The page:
South African rugby legend Joost van der Westhuizen, who is battling motor neurone disease, is in a "critical condition" after he was rushed to hospital on Saturday, his foundation said. The 45-year-old former scrum-half, a Springboks captain who won the 1995 World Cup, was diagnosed with the condition in 2011.
Van der Westhuizen rushed to hospital
"He was taken to hospital earlier today and is in a critical condition," his J9 Foundation said in a statement on Facebook.
The incurable disease which damages parts of the nervous system has left van der Westhuizen confined to a wheelchair and he was given two to five years to live when he was diagnosed.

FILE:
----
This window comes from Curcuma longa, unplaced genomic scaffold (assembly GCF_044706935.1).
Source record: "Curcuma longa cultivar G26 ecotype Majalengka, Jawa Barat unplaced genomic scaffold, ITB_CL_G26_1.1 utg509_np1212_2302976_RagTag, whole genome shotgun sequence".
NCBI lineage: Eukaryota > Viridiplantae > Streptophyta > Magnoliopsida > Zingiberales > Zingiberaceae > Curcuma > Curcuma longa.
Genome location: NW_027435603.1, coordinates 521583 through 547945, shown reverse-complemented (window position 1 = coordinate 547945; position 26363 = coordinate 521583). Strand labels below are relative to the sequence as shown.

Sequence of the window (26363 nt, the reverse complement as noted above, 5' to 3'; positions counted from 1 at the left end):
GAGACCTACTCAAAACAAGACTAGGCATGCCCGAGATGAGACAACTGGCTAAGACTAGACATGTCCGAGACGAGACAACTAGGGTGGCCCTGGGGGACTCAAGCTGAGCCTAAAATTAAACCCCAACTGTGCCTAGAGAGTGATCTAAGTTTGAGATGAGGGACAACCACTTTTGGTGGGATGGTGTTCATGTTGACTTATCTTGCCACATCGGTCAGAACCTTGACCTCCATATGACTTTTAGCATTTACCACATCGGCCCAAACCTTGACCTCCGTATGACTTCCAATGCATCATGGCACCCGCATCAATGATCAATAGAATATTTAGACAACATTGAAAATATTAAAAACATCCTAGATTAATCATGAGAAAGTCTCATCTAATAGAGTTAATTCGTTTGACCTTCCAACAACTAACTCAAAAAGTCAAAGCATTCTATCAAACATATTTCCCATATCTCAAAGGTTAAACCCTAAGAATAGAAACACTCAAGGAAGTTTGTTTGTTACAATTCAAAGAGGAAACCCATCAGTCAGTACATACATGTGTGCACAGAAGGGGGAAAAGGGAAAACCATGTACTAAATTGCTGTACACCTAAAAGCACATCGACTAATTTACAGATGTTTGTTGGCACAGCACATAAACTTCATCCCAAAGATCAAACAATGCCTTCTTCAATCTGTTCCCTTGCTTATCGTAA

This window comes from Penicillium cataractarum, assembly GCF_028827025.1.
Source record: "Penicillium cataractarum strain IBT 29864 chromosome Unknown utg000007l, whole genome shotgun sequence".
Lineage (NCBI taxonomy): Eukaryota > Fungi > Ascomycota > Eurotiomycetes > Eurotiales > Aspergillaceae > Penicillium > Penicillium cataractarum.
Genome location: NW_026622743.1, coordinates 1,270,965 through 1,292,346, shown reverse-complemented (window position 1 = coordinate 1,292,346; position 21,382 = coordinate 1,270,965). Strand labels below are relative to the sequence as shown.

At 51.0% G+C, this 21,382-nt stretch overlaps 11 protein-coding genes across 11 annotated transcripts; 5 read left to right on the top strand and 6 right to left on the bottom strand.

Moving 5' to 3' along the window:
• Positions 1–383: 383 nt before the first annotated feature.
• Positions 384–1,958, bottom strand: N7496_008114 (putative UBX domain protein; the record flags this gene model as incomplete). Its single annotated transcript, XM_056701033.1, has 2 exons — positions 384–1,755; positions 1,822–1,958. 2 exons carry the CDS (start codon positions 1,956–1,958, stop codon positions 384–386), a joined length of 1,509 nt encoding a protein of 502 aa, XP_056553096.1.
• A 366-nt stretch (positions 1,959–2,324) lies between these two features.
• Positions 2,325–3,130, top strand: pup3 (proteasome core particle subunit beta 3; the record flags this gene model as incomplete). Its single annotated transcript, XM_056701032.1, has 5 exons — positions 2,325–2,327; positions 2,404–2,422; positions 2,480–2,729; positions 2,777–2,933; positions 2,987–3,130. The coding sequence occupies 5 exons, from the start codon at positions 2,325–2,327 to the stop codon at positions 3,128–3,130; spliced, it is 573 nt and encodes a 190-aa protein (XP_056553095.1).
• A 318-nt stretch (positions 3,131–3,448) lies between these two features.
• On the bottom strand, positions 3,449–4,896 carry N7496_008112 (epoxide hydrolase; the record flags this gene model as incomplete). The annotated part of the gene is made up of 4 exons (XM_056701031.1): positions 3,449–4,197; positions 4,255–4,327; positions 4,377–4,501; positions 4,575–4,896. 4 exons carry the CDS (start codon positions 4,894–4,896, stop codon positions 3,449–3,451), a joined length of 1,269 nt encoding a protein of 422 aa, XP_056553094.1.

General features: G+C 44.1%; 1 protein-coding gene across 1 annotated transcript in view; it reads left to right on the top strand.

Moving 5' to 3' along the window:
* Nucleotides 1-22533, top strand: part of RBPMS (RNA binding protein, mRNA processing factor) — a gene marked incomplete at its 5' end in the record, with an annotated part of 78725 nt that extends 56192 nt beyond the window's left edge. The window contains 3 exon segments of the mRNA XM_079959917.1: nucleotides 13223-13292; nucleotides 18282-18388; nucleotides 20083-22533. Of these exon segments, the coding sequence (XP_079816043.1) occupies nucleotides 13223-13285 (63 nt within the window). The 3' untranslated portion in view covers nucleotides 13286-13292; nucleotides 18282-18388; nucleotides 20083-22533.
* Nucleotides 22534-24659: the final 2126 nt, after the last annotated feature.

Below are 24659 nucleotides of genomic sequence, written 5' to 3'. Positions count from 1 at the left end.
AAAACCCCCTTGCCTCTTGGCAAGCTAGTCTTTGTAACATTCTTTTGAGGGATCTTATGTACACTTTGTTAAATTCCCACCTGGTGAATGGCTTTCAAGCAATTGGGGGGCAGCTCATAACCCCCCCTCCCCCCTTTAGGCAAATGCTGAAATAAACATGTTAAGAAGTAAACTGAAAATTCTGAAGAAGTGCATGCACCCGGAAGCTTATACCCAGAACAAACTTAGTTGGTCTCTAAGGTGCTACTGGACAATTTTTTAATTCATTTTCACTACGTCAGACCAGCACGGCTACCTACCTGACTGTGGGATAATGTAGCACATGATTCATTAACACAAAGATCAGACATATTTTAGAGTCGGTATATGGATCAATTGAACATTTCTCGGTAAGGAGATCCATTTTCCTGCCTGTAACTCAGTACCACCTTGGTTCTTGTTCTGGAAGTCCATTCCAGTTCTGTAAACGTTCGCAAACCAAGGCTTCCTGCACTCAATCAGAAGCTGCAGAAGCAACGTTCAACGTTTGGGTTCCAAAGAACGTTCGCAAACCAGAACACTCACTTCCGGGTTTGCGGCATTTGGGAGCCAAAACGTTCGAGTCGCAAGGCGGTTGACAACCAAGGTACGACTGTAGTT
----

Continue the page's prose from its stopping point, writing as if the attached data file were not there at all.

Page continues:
"I realise every day could be my last," he told the BBC in 2013.
Van der Westhuizen scored 38 Test tries in 89 appearances in the green and gold by the time he retired in 2003.
The iconic rugby player set up the J9 Foundation to promote awareness around motor neurone disease. The Foundation released a statement on Sunday saying: “Joost remains in ICU in a critical but stable condition. He is responding well to his loved ones and putting up an incredible fight. He really is our Superman!”